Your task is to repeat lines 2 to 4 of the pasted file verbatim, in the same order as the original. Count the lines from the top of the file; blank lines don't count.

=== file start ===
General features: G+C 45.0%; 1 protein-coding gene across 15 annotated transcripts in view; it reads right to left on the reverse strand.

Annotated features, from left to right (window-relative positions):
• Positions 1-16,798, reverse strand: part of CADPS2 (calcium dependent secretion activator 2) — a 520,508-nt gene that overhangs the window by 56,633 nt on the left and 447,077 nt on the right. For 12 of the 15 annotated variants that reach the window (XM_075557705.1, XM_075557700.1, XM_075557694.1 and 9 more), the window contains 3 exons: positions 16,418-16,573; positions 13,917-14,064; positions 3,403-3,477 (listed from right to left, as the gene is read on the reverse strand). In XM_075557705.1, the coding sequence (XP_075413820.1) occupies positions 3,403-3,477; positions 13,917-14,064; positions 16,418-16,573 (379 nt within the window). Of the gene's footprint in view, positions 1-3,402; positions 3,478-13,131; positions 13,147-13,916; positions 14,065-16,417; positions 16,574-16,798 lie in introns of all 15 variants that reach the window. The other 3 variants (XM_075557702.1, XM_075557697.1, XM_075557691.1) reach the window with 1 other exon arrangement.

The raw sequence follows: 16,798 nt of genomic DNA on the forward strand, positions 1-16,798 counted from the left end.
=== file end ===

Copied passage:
Annotated features, from left to right (window-relative positions):
• Positions 1-16,798, reverse strand: part of CADPS2 (calcium dependent secretion activator 2) — a 520,508-nt gene that overhangs the window by 56,633 nt on the left and 447,077 nt on the right. For 12 of the 15 annotated variants that reach the window (XM_075557705.1, XM_075557700.1, XM_075557694.1 and 9 more), the window contains 3 exons: positions 16,418-16,573; positions 13,917-14,064; positions 3,403-3,477 (listed from right to left, as the gene is read on the reverse strand). In XM_075557705.1, the coding sequence (XP_075413820.1) occupies positions 3,403-3,477; positions 13,917-14,064; positions 16,418-16,573 (379 nt within the window). Of the gene's footprint in view, positions 1-3,402; positions 3,478-13,131; positions 13,147-13,916; positions 14,065-16,417; positions 16,574-16,798 lie in introns of all 15 variants that reach the window. The other 3 variants (XM_075557702.1, XM_075557697.1, XM_075557691.1) reach the window with 1 other exon arrangement.

The raw sequence follows: 16,798 nt of genomic DNA on the forward strand, positions 1-16,798 counted from the left end.